Parkas vs. Puffer Jackets: What’s the Difference?
Just like when you’re choosing between a rain jacket and windbreaker, the choice between parka and puffer isn’t always as straightforward as you may think. So we reached out to Dorothy Hopkins, apparel design manager for Columbia Sportswear. We asked her questions about all things parkas and puffers—the differences, the similarities, and why you would choose one over the other. Here were her responses.
What is the difference between a parka and a puffer jacket?
- Longer in length, typically below the waist
- Thicker and sometimes heavier
- Large insulated hood, often lined
with faux fur for extra warmth
- Worn as an outer jacket
- High performance in cold to extremely cold weather
- Available in a wide variety of lengths
- Lightweight and bulk-free
- Versatility of hoods; sometimes hood-free
- Can be worn as a jacket or a midlayer
- High performance in mild, moderate, and cold weather
Now, before we elaborate on these differences in more detail, let’s talk about each jacket individually.
What is a parka?
Is a parka a good jacket for winter?
Are there different types of parkas?
Are parkas waterproof?
What are parkas made of?
What makes a good parka?
What makes parkas so popular?
What are the different types of puffers?
Traditional full-zip puffer jackets are available with or without hoods and can be worn as a warm midlayer between a baselayer and outer waterproof shell. But thanks to the versatility and lightweight aspects of the traditional puffer jackets, many choose to wear them as their main jacket during the spring, fall, and milder winter months. “If additional warmth and protection is called for, an additional outer jacket can always be added,” Hopkins points out.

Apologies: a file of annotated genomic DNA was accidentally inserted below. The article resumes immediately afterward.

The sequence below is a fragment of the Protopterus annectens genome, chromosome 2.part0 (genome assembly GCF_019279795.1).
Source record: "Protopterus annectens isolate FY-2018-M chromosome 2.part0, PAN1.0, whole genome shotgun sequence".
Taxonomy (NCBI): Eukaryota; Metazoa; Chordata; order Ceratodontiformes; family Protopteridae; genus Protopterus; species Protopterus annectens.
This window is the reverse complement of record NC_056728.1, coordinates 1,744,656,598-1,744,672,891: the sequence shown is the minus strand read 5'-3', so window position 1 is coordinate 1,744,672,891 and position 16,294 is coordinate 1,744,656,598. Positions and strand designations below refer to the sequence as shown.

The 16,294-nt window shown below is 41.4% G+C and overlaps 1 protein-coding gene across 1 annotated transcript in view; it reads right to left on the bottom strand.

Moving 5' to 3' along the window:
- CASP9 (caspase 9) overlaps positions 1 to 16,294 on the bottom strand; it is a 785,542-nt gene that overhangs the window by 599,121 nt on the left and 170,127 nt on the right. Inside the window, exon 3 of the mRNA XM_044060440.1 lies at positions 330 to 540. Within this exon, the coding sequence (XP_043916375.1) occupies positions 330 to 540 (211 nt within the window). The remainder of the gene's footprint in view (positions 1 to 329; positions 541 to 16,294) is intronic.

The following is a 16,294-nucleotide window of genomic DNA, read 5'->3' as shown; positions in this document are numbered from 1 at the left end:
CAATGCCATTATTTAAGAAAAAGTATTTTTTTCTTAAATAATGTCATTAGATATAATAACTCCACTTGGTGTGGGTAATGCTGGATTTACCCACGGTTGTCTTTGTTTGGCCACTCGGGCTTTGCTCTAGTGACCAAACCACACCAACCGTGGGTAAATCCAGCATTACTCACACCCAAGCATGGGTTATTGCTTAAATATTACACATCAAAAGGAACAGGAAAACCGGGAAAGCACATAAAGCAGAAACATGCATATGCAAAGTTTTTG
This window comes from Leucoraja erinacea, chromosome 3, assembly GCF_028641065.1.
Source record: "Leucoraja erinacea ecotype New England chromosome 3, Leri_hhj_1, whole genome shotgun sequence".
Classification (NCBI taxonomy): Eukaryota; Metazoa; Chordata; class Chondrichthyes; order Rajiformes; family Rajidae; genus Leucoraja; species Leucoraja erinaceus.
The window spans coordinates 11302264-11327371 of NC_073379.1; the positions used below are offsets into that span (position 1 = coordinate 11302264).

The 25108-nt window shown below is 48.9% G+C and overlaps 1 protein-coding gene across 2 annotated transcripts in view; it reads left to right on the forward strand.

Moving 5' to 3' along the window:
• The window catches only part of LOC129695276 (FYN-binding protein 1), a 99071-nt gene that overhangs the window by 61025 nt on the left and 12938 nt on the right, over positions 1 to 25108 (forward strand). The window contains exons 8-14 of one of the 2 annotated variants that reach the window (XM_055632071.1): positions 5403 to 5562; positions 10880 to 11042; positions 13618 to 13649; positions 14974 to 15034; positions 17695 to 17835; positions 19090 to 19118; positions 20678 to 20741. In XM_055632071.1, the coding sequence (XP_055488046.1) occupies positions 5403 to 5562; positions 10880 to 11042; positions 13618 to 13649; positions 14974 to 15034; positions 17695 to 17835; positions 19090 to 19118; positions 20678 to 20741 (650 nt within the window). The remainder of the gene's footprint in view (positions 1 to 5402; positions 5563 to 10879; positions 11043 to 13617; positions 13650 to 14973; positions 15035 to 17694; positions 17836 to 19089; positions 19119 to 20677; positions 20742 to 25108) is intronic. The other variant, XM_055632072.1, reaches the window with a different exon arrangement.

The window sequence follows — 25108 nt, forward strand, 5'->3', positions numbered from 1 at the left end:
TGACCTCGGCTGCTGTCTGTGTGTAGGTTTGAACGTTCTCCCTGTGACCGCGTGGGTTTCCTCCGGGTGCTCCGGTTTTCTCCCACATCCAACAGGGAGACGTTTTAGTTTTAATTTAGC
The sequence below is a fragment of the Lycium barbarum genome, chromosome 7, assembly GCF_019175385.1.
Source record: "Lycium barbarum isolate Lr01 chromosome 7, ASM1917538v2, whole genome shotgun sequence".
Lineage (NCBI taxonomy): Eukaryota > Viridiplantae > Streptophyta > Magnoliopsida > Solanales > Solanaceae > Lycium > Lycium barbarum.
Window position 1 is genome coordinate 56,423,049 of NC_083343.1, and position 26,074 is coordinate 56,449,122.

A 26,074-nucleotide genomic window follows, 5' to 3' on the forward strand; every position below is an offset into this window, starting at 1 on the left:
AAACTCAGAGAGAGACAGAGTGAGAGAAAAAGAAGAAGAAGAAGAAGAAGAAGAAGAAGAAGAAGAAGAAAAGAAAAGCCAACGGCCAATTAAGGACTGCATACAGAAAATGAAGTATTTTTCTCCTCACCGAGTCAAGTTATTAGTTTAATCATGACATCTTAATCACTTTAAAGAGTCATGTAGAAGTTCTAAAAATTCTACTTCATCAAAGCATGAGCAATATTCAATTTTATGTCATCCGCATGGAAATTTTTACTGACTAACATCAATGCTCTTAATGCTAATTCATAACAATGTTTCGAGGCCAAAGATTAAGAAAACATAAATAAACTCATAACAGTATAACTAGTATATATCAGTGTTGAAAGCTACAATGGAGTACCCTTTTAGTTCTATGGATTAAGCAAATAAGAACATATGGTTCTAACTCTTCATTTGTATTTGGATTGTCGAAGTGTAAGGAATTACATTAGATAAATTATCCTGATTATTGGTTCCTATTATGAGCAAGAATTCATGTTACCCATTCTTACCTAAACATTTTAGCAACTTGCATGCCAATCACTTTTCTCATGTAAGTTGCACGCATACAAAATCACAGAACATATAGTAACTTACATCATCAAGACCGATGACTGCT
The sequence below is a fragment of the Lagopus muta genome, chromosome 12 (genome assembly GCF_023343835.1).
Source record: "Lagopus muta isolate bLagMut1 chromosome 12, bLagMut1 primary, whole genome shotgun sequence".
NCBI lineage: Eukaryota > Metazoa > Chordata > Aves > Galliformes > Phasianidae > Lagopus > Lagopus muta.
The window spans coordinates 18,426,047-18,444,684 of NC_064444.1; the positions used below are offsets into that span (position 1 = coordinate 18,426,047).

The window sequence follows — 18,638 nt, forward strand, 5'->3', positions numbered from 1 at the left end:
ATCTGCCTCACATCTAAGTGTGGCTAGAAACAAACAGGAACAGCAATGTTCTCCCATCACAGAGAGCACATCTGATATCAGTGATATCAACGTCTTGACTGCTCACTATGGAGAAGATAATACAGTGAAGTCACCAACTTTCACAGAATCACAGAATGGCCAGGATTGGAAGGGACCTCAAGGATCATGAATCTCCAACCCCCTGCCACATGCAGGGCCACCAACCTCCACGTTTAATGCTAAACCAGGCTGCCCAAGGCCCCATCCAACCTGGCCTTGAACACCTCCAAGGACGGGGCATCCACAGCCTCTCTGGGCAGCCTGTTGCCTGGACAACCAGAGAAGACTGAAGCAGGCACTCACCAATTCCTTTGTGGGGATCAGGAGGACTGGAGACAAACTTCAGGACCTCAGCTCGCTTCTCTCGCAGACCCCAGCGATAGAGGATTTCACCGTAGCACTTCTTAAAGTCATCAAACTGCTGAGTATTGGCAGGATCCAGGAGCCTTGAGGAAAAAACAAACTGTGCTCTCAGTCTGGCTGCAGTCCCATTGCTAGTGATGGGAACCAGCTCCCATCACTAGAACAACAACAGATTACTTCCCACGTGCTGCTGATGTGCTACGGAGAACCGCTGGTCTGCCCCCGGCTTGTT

What are puffer jackets made of?
Are puffer jackets waterproof?
How is a puffer jacket different from a down jacket?
What’s the difference between synthetic vs. natural down?
Synthetic down, on the other hand, refers to man-made down that’s designed to replicate the quality and warmth of real down with materials that can handle getting wet a little better. It’s typically made from polyester fibers that mimic down’s air-trapping abilities to hold in heat. Synthetic down isn’t quite as light or compressible as natural down, but it excels in wet-weather climates, maintaining its fill power when wet. “It actually stays breathable and continues to insulate when soaked, while also drying out more quickly than down,” Hopkins says.
What makes a good puffer jacket?
For super lightweight warmth, Hopkins suggests looking for a natural down-filled puffer jacket, specifically made with RDS-certified down, while people in damper climates may want to opt for a synthetic puffer. Hopkins also points out that the quilting pattern will determine how much “puff” your jacket will have. “Typically, smaller quilted patterns have a lighter more evenly distributed fill and larger quilted baffles will be warmer with more puff.”